Mercedes recommends a normal load pressure of 29 psi for the 275/55R17 tires. This is the low end of the operating range and is targeted towards those who are most interested in a smoother ride. Higher tire pressures are used for increased loading, more nimble handling, reduced tire edge wear and lower rolling resistance. I run mine at 30 psi, as measured in my garage prior to driving.
It is very common for even the service techs at the Mercedes dealer to overinflate the tires. I complained to the service manager on my last visit because my ML430 was returned to me with the tires overinflated (second time!).
motoadve - 2/22/2005 5:39 AM
I changed from a 16 to a 17 inch wheels, now the ride feels stiffer, what air pressure you guys recommend on 17" tires?
It depends how different your wheels (weight) and tires (design, material, etc) are from the OEM specs and recomendations.
If you have a different brand of tires which have a different material, shape, design, reinforcement than than the OEM suggested ones, then the feedback to your shocks may be different.
If your wheels are heavier, then there is more up-sprung weight that your shocks have to dump and the ride will be harsher.
Mercedes, as well as all companies, perform tuning on their shocks using only their recomended wheels/tires since they cannot test all tire brands, materials, designs, etc.
What this means is that you need to experiment with the tire pressure having the pressures listed on your gas cap as a good starting reference.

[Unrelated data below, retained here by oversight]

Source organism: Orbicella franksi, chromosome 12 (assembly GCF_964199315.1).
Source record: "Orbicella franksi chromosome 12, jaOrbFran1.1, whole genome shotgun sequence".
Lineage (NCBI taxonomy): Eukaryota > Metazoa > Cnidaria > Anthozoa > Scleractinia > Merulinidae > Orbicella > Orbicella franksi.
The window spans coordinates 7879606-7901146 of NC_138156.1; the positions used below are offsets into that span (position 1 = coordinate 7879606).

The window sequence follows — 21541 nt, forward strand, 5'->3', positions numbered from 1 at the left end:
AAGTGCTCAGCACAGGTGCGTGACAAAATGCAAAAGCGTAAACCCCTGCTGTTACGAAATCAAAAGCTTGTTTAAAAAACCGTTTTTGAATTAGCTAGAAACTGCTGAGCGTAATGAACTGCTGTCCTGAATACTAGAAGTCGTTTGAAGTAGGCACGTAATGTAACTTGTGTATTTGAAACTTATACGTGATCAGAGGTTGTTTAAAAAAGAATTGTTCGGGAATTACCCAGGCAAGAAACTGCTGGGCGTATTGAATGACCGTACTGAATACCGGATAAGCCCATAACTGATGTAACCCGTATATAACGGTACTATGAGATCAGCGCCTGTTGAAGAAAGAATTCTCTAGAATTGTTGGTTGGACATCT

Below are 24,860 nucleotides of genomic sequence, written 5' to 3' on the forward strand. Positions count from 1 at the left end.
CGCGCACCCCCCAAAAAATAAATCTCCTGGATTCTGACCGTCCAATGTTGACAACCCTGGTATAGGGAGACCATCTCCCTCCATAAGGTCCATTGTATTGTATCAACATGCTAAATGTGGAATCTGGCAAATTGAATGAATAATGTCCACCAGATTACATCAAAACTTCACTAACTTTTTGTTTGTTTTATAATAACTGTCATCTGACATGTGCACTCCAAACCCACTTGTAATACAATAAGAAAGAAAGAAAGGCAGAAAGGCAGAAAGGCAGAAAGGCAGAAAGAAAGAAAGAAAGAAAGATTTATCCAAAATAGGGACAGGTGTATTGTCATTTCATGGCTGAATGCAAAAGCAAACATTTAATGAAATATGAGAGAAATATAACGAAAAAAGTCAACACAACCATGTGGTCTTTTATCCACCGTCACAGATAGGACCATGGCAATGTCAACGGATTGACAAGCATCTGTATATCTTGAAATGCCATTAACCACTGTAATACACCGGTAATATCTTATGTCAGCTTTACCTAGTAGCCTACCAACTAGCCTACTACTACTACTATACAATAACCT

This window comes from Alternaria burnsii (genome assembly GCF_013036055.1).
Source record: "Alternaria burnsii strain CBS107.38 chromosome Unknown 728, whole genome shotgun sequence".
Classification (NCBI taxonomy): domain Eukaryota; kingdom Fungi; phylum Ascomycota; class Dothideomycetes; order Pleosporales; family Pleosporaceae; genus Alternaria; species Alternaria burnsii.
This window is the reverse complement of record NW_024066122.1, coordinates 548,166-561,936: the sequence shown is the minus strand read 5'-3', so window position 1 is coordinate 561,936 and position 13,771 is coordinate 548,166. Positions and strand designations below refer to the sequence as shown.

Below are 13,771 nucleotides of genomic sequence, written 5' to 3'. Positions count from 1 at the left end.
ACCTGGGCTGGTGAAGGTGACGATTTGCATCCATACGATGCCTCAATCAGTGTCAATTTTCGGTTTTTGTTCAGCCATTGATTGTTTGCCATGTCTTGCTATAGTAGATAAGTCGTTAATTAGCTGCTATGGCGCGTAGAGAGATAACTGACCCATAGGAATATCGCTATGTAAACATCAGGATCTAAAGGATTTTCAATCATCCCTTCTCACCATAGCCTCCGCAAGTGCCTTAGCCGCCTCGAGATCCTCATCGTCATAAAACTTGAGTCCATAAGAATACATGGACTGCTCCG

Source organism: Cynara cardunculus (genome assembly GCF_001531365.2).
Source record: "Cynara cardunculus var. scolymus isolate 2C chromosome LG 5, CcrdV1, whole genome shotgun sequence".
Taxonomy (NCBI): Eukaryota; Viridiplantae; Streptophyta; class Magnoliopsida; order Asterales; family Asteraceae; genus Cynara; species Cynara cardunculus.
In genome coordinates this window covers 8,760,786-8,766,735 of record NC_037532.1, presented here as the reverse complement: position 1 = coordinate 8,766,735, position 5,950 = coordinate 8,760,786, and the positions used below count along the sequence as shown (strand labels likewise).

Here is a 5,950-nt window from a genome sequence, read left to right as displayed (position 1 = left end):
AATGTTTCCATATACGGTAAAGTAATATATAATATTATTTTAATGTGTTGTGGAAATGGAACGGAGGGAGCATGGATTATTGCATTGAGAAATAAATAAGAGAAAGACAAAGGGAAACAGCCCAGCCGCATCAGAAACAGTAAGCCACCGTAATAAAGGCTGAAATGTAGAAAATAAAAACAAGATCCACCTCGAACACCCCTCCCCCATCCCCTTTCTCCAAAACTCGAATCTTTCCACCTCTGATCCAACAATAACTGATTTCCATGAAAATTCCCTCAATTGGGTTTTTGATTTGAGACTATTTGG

Higuer pressure means more feedback to the shocks and therefore the valving/disks on the shocks will increase the dumping effect/settings and the vehicle will have a more controled ride at higher speeds, but too much feedback to the shocks will create a harsh ride at high speeds. But, it may provide a nice non-wobbly ride at lower speeds.
Lower pressure on your tires will provide a smoother ride at higuer speeds, but it may be too wobbly at lower speeds.
When your shocks are getting worn out, you may not be able to find a good setting, since you will need to add more pressure to your tires to compensate the worn shocks but your tires will not absorb the road/terrain vibrations/feedback and the ride will not feel smooth and quiet, and the optimal settings for a confortable ride at high speeds may not work for lower speeds and viceversa.
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